The government has launched a lengthy process to grant cantonal authorities access to bank client data in a bid to crack down on suspected tax evasion. The move could lead to a further weakening of traditional banking secrecy rules.
More than three years after Switzerland loosened banking secrecy in line with international standards, the cabinet on Friday decided to reform the criminal law on tax issues.
Switzerland currently allows domestic authorities access to bank accounts only in cases of suspected fiscal fraud. However, tax evasion - when citizens fail to declare their income or wealth – is considered merely a civil offence and is punished by a fine.
The finance ministry has been mandated to present a detailed draft by next spring which will then be submitted to political parties, organisations and pressure groups. At a later stage parliament is discuss the proposals.
The reform of the penal law is aimed at eliminating loopholes and simplify and streamline the tax system, according to a cabinet statement.
Experts say the reform could also create a level playing field between foreign and domestic tax authorities trying to crack down on tax cheats.
The announcement met mixed initial reaction from the main political parties, the cantons and the banking industry.
The rightwing Swiss People’s Party vowed to fight against an easing of banking secrecy, the centre-right Radicals and Christian Democrats warned against lifting the distinction between tax fraud and tax evasion. The centre-left Social Democrats for their part welcomed the plan as step in the right direction.
The 26 cantons, which have wide-ranging autonomy, also came out in favour, while the Swiss Bankers Association warned of putting tax fraud and tax evasion on the same level.
Under growing international pressure on tax havens, the cabinet in March 2009 agreed to abolish the distinction between tax fraud and tax evasion in line with the Organisation for Economic Co-operation and Development (OECD), paving the way for the exchange of information with other countries in individual cases and based on legal requests.
Over the past few years, Switzerland has re-negotiated more than 40 double taxation accords with other countries.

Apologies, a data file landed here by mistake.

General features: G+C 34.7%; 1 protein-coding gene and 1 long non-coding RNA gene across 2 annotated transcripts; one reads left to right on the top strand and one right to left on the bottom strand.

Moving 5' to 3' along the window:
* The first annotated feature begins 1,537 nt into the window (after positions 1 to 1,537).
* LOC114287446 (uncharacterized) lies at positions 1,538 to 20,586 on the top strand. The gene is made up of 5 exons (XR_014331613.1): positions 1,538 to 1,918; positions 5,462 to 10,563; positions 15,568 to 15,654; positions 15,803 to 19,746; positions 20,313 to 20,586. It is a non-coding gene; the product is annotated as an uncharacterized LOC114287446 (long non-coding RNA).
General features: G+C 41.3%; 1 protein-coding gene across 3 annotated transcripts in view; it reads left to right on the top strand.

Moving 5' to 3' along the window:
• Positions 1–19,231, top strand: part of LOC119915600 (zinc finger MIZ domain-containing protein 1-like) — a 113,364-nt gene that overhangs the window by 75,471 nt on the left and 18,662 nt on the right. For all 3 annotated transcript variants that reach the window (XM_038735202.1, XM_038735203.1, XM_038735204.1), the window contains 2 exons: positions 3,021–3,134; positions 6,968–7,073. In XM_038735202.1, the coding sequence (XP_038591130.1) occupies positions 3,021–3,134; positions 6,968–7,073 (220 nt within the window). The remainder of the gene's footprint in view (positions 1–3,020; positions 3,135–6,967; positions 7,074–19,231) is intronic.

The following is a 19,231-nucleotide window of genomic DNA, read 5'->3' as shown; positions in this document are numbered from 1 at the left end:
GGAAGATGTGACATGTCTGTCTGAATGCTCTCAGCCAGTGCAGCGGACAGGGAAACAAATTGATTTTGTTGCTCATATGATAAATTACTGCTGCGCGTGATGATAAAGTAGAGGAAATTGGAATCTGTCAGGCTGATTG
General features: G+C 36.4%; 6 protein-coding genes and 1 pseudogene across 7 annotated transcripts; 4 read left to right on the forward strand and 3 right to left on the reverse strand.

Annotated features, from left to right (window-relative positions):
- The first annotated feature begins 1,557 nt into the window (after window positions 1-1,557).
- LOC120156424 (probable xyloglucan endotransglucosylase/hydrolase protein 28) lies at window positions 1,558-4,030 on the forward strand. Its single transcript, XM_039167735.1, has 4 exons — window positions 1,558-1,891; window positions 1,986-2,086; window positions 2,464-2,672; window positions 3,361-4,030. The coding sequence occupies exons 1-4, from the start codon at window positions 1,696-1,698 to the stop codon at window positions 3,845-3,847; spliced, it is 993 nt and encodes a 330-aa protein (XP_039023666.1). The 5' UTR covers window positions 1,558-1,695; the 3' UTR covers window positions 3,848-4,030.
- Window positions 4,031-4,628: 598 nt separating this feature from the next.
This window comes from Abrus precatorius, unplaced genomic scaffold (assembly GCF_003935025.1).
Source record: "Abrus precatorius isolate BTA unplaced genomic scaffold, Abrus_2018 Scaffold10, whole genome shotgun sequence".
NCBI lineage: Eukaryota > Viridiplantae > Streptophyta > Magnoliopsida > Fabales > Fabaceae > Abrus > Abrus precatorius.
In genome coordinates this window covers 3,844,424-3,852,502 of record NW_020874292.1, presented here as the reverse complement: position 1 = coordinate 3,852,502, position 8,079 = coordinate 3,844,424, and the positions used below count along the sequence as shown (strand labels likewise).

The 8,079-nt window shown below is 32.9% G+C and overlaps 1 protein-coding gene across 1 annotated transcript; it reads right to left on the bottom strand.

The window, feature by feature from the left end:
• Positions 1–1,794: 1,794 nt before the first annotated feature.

Tax issues have been high on the agenda in talks with the United States but also with neighbouring Germany, France and Italy as well as with the biggest Swiss trading partner, the European Union.
The weakening of Swiss bank secrecy has been a big blow to the world's largest offshore centre with $2 trillion (SFr1.86 trillion) in assets.
The country’s largest bank, UBS, said it expects Swiss banks to see European clients withdraw "hundreds of billions of francs" as a result of steps to stop foreigners using secret accounts to evade taxes.
Evasion or fraud?
People wishing to dodge paying taxes on their assets can do so by three means: avoidance, evasion and fraud.
Avoidance is the legitimate means of structuring finances so they don't fall under the scope of taxable assets. This can be done, for example, by setting up a trust fund or by changing country residence or nationality.
Evasion is the deliberate concealing the true state of assets from the tax authorities – in other words, lying about the extent of your assets. This is a civil offence in Switzerland and some other countries, but criminal in most states.
The main distinction between evasion and fraud is that the perpetrator tells lies on official documentation. Unless tax fraud can be proved, Swiss banks are not obliged to hand over details of client assets to investigators. In some cases this information is needed before fraud can be established in the first place.end of infobox
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